The Coast Guard is investigating the incident, interviewing all parties and examining ship logs, navigational charts, and other records.
A whale-watching boat from Boston Harbor Cruises is back in Boston after it was stranded 15 miles off of Salem on Monday when its propeller became entangled in a lobster trap, leaving 157 passengers and six members stuck on board overnight.
The Coast Guard is looking into what caused a Boston whale-watching boat to venture into restricted waters, where it ran into the trouble, the Boston Globe reported yesterday. Coast Guard investigators are interviewing all parties and examining ship logs, navigational charts, and other records.
WCVB’s Todd Kazakiewich reported on Twitter Monday that the 83-foot Boston Harbor Cruises Cetacea was cleared and checked early this morning before the ship began its journey back to harbor. The boat arrived back in Boston at approximately 7:30 a.m. Tuesday, roughly 17 hours after its journey began
A passenger on board told the Associated Press the Cetacea had actually already started its return voyage when it stopped about 10 minutes into the trip after “apparently hitting something.”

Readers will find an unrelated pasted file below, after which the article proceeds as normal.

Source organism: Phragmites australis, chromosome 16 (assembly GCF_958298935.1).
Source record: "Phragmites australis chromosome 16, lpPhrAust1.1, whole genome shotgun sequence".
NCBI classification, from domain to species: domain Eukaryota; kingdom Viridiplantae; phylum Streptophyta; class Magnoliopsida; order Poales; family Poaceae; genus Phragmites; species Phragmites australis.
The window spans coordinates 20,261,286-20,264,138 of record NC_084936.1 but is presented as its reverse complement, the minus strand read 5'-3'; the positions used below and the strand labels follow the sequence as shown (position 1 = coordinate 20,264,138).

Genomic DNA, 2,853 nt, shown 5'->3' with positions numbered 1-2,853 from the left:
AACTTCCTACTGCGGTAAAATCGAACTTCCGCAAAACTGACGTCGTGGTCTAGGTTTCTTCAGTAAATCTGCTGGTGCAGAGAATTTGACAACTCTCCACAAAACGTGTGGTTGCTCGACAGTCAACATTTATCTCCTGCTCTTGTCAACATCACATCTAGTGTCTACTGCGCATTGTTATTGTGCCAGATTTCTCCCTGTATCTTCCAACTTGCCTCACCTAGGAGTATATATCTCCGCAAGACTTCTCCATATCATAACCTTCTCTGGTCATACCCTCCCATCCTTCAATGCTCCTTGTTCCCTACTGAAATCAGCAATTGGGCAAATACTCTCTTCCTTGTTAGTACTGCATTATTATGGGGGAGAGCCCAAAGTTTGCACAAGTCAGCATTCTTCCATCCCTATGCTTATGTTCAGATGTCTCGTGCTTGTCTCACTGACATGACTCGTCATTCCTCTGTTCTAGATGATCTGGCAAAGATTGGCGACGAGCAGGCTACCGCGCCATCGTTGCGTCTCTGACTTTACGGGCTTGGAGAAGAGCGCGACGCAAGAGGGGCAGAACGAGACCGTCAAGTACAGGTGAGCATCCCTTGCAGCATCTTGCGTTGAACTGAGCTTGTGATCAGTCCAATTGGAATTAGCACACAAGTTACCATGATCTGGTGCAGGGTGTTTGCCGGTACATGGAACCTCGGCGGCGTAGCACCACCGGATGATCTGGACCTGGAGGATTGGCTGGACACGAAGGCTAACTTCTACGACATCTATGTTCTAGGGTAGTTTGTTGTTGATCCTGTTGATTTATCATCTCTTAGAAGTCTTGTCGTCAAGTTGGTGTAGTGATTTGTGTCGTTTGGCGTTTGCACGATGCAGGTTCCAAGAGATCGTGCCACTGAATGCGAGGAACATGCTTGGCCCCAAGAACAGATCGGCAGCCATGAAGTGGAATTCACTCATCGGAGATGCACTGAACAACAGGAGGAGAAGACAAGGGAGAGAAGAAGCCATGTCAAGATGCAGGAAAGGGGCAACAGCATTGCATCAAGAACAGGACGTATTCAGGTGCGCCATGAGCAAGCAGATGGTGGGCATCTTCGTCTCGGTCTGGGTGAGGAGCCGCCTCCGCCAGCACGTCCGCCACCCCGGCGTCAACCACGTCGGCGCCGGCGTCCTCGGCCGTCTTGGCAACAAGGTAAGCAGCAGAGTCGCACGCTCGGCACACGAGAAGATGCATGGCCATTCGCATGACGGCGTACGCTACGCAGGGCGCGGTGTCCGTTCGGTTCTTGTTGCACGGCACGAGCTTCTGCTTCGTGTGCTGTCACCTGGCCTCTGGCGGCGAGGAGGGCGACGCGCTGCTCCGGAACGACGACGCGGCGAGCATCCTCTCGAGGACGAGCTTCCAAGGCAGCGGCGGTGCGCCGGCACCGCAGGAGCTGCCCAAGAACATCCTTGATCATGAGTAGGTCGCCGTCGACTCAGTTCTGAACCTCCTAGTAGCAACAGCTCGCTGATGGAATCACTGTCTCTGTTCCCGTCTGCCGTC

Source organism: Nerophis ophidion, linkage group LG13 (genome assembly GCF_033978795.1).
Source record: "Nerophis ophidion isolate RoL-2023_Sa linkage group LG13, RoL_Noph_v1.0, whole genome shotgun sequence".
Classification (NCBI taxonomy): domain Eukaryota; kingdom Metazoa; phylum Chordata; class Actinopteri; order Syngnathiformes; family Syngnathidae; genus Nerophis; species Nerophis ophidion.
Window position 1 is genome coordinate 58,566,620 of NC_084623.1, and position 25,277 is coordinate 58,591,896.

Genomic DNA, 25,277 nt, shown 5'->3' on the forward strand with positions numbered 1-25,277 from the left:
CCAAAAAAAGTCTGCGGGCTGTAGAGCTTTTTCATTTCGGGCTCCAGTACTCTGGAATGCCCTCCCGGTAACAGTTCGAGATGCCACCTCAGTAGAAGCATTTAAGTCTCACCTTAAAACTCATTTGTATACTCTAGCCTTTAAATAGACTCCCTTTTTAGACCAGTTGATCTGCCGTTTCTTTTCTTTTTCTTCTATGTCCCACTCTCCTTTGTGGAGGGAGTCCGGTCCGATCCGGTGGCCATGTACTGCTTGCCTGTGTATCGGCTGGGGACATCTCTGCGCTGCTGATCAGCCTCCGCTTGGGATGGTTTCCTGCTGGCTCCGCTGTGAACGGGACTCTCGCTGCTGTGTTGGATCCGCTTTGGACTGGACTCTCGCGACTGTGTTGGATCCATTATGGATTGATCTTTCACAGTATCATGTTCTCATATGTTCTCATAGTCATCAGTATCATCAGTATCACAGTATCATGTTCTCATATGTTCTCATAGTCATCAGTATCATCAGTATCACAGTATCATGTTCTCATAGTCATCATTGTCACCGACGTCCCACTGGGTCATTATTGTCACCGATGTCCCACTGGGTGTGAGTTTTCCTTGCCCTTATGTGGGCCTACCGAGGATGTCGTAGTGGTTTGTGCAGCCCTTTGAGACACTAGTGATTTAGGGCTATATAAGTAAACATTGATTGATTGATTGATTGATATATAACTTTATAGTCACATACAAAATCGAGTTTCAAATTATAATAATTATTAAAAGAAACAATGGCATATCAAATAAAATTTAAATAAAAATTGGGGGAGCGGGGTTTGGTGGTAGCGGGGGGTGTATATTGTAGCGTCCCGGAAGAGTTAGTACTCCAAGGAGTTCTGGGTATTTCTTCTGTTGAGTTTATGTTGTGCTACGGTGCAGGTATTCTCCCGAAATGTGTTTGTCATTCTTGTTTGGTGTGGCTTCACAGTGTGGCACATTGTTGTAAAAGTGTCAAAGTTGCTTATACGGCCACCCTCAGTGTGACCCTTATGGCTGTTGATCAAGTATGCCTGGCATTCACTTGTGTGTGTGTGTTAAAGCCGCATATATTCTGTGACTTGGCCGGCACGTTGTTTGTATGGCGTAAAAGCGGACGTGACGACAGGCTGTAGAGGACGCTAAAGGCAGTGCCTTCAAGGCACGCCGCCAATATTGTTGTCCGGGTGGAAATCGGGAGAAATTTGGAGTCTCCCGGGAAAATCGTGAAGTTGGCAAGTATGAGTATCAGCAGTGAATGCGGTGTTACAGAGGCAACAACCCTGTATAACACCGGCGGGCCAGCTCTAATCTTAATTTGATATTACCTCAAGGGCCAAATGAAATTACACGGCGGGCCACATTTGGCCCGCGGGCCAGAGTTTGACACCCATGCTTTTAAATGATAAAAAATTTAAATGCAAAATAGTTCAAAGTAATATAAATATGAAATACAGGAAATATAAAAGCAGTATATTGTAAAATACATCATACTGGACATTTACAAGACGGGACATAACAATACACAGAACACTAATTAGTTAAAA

The Coast Guard eventually determined that the propeller had become entangled in a lobster trap, but attempts to cut the propeller loose were unsuccessful. The AP report added that attempts to transfer the passengers and crew to a separate ship also didn’t pan out, according to Coast Guard Petty Officer MyeongHi Clegg.
Ken Maguire, who was with his wife and two daughters, ages 6 and 9, spent a sleepless night on the vessel in choppy seas.
‘‘It was kind of like being on the tarmac on a plane, and it’s not taking off and you are waiting and waiting, except the plane is rocking back and forth,’’said Maguire, who lives in Falls Church, Virginia.
The whale watch, one of the most popular summer tourist attractions in the Boston area, came to an abrupt stop about 13 miles offshore Monday afternoon after one of the propellers became entangled with a cable in the Northeast Gateway Deepwater Port, the Coast Guard said. The facility handles large liquefied natural gas tankers entering Massachusetts Bay.